Indeed, last summer, the Eurogroup broadly agreed to enhance the ESM’s role. A firm decision could come in December.   This entails the following changes for the ESM:
The ESM will provide the backstop to the Single Resolution Fund (SRF), making the crisis management of large banks more robust. It will play a stronger role in future economic adjustment programmes, and together with the Commission, the ESM will design, negotiate and monitor future programmes. The eligibility process for its precautionary lines will be made more transparent and predictable.
And finally, the ESM may, upon request, facilitate the dialogue between a euro area country and private investors if a debt restructuring is needed.

3. Longer term reforms
But we need to do even more.
Looking further ahead, there are several important areas where Europe needs to make progress in the coming years. They are controversial among member states but it is important to discuss them.
First, a common deposit insurance. Currently, the level of deposit protection still depends on national resources and conditions, which keep banks and depositors vulnerable to local shocks. With an identical level of depositor protection across the euro area and a weaker link between banks and sovereigns, financial fragmentation would decrease, and so would the risk of bank runs in a crisis. If we had such a mechanism in the last 10 years, the link between banks and sovereigns would not have played such a role in amplifying the crisis.
Second, a fiscal capacity for macroeconomic stabilisation is needed in my view and in the view of all European and international institutions. This is again a controversial topic. But it is a key element missing in the architecture of our monetary union. This could manifest as a complementary unemployment scheme on top of national schemes, rainy-day-fund, investment protection scheme or short-term ESM loan. Such a tool could be designed without creating additional transfers. Europe does not need an annual budget for macroeconomic stabilisation, but a revolving fund.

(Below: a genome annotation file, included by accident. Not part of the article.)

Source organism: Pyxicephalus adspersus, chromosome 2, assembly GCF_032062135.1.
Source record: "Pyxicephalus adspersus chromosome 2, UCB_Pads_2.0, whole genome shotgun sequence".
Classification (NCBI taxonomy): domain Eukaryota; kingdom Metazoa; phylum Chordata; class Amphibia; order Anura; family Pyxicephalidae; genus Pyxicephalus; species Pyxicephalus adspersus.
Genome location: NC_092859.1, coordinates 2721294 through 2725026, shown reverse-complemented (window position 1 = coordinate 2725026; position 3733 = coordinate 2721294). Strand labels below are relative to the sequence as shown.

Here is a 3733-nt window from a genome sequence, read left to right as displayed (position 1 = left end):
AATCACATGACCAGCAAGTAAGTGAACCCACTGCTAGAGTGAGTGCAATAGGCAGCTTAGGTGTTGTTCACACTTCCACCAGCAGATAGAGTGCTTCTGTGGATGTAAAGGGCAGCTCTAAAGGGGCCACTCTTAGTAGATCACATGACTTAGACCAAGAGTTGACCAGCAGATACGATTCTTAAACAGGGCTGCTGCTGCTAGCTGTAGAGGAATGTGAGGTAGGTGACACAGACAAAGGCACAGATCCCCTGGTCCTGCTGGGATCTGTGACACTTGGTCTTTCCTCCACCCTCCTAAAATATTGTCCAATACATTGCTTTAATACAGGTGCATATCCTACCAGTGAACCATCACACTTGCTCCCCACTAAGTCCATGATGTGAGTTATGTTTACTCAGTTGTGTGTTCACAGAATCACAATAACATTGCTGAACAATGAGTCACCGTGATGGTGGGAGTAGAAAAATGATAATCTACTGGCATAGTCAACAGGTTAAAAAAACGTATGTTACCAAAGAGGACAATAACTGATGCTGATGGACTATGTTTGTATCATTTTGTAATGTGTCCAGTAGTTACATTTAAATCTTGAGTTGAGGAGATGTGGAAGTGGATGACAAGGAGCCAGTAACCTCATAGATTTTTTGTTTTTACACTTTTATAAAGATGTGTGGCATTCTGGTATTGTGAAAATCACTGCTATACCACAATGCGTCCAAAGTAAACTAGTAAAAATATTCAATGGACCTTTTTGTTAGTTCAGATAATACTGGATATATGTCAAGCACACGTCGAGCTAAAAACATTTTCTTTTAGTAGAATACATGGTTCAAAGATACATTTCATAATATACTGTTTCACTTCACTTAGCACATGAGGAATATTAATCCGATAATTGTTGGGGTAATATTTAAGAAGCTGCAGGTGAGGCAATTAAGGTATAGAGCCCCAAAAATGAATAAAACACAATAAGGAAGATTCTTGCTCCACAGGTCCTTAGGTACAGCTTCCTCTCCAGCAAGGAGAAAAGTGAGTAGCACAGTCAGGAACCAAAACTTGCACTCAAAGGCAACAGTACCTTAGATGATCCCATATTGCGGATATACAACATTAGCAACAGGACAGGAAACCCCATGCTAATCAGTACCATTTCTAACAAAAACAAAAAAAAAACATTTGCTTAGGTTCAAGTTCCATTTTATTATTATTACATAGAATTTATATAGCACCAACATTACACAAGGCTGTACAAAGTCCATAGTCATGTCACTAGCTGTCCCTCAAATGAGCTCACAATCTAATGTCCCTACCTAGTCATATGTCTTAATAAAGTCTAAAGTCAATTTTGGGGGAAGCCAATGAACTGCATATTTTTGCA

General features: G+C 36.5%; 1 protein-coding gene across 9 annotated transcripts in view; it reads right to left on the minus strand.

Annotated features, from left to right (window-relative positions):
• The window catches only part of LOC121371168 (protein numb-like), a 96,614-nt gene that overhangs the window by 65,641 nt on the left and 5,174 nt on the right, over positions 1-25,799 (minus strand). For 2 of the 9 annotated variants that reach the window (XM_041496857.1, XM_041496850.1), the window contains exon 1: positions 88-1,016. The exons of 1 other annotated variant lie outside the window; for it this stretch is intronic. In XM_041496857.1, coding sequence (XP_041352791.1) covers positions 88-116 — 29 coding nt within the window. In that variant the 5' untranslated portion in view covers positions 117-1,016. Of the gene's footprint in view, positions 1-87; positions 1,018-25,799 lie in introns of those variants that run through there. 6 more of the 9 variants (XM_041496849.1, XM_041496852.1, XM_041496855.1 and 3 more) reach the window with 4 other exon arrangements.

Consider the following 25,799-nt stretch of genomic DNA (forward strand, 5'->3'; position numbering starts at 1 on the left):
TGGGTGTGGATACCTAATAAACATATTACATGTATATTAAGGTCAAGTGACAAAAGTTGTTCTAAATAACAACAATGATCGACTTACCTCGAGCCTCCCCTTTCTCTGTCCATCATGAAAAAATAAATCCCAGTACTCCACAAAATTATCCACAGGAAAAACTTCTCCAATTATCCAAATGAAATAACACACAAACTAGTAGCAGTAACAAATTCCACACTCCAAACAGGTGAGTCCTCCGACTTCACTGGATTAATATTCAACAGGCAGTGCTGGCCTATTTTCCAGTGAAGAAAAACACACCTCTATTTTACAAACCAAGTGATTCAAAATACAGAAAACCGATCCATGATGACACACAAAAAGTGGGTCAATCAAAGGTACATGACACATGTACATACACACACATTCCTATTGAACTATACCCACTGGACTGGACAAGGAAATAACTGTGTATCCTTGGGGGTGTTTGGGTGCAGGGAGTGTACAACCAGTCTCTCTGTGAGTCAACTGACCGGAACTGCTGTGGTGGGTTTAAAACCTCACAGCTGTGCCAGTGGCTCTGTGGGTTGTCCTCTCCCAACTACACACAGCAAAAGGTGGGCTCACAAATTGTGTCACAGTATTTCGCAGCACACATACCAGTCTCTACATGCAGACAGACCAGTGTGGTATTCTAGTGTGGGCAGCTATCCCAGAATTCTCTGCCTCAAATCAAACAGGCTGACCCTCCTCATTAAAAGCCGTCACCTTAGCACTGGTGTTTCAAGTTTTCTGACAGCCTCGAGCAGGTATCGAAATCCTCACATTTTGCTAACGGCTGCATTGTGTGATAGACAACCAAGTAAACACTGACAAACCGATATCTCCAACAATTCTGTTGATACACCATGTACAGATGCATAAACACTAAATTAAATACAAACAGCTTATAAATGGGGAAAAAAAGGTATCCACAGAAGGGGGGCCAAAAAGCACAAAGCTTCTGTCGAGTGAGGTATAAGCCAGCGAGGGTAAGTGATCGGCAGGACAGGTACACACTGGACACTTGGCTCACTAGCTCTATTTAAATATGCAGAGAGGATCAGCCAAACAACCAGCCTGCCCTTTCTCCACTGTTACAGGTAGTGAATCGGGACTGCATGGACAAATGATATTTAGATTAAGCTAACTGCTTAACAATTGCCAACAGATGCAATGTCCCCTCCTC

Progress in these two areas and in creating a capital markets union, I believe, would improve risk-sharing within the monetary union significantly.

Third, the creation of a European Safe Asset would increase the volume of highly rated assets that is crucial for investors such as banks, insurance companies and pension funds and is now limited to a few sovereign and supranational issuers, and is actually shrinking.
It would provide a common benchmark that could become a benchmark for issuers and buyers of European bonds. It would also allow Europe’s banks to diversify their holdings of debt away from domestic sovereign bonds, and to attract more international investors to Europe. It would be a crucial step to integrate markets.
Finally, we need to boost the Capital Market Union to increase the market-based financing capacity and reduce the over-reliance on banking finance in Europe.
As part of this, policymakers have set as priorities. To develop equity markets (flow venture capital, to private equity to equity capital markets) in order to reduce the share of banking finance in the EU, ensure greater fluidity of financial flows between EU financial market places and develop debt, credit and forex financing tools to strengthen the international role of the euro.
A robust European financial architecture is key to ensuring Europe’s strategic importance going forward.
So … was Fukuyama right? I would say History is not at yet its end and am sure it can still surprise us, so … I would not stop watching.
Thank you